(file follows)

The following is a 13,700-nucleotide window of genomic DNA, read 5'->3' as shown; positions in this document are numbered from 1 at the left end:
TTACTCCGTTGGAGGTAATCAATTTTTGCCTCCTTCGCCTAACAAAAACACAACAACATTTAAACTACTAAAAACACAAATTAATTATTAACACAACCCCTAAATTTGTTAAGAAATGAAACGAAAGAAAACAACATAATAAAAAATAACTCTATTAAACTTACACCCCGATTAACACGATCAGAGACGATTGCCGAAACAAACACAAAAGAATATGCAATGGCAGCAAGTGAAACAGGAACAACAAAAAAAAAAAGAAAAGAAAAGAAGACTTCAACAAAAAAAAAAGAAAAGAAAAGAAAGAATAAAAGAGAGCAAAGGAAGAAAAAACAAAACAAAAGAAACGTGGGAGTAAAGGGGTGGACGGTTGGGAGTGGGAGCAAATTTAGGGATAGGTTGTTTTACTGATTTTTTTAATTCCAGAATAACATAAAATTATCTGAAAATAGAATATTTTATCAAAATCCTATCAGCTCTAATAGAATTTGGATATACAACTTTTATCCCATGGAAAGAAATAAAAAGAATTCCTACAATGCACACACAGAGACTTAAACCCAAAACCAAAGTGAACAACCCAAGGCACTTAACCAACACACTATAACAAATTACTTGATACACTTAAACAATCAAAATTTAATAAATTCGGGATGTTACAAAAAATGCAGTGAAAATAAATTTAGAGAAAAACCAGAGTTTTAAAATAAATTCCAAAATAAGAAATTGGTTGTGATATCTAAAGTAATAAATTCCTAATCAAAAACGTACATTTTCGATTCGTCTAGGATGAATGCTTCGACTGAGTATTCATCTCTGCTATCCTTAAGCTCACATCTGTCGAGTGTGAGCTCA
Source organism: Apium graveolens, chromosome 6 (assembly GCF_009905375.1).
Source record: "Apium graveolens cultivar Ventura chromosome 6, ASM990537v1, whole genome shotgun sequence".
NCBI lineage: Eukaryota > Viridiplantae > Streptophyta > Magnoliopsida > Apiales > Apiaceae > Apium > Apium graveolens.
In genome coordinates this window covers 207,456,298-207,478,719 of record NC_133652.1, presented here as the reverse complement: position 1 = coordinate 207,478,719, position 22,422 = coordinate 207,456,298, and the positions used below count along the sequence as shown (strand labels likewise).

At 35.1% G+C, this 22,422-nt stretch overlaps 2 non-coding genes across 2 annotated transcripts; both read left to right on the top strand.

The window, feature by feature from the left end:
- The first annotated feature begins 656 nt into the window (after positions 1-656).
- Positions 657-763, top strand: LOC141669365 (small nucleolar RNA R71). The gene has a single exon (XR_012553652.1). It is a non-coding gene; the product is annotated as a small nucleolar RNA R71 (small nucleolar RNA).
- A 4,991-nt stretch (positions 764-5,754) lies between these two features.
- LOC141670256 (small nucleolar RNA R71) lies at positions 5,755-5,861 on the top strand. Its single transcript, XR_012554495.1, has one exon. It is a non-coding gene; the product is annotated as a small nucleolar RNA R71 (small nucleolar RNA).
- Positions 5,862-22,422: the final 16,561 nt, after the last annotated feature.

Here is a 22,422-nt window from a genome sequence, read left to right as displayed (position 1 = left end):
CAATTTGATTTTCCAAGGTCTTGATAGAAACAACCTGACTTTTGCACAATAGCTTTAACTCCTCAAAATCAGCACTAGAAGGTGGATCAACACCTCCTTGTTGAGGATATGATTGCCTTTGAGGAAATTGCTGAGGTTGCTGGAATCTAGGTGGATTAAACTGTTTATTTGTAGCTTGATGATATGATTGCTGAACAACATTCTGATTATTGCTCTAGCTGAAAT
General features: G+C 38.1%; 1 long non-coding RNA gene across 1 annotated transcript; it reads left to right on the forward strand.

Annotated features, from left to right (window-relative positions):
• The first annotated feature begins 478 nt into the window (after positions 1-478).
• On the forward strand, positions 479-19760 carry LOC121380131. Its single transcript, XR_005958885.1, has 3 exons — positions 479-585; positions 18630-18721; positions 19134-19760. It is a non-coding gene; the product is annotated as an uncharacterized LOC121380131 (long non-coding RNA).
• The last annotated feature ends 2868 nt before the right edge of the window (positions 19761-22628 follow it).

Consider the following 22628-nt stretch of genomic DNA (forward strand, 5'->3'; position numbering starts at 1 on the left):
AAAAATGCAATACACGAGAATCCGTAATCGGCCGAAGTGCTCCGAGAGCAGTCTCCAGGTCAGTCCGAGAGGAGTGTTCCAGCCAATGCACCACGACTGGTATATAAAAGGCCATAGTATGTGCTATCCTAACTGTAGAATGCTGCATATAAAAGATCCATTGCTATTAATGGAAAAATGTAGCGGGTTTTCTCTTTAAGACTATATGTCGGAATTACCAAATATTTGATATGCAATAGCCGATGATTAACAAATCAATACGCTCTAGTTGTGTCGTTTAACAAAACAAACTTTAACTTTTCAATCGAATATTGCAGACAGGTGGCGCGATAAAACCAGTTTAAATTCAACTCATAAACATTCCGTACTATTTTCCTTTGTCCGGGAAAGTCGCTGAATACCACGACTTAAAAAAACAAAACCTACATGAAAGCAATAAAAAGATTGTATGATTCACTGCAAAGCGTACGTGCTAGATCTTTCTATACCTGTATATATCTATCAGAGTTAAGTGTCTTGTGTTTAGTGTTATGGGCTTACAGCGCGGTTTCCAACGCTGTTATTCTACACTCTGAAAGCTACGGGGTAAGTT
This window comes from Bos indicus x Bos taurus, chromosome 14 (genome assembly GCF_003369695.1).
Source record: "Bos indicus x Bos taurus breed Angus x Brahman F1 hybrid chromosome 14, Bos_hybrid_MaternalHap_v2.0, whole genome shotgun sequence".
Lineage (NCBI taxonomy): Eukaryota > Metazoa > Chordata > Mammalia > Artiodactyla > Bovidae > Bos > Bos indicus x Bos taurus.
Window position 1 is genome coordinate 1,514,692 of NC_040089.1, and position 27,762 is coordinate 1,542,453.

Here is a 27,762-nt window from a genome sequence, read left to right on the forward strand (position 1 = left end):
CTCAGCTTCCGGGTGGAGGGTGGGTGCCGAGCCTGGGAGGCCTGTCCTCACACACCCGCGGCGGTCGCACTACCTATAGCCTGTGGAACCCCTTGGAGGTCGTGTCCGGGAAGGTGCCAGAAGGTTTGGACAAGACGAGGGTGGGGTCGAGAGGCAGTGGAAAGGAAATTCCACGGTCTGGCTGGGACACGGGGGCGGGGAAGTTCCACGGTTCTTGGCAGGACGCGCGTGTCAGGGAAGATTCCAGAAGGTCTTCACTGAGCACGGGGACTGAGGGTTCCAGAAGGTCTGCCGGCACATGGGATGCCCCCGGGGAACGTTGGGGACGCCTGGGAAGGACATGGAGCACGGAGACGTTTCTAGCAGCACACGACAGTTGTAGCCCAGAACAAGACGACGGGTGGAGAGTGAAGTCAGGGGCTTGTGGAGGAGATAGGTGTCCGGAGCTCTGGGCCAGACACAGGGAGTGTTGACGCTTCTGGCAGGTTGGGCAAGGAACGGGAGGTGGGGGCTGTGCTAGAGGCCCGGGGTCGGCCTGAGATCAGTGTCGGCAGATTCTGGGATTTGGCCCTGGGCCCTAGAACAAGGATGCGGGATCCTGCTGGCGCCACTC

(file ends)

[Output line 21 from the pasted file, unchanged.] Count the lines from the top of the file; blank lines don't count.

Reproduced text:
Consider the following 22628-nt stretch of genomic DNA (forward strand, 5'->3'; position numbering starts at 1 on the left):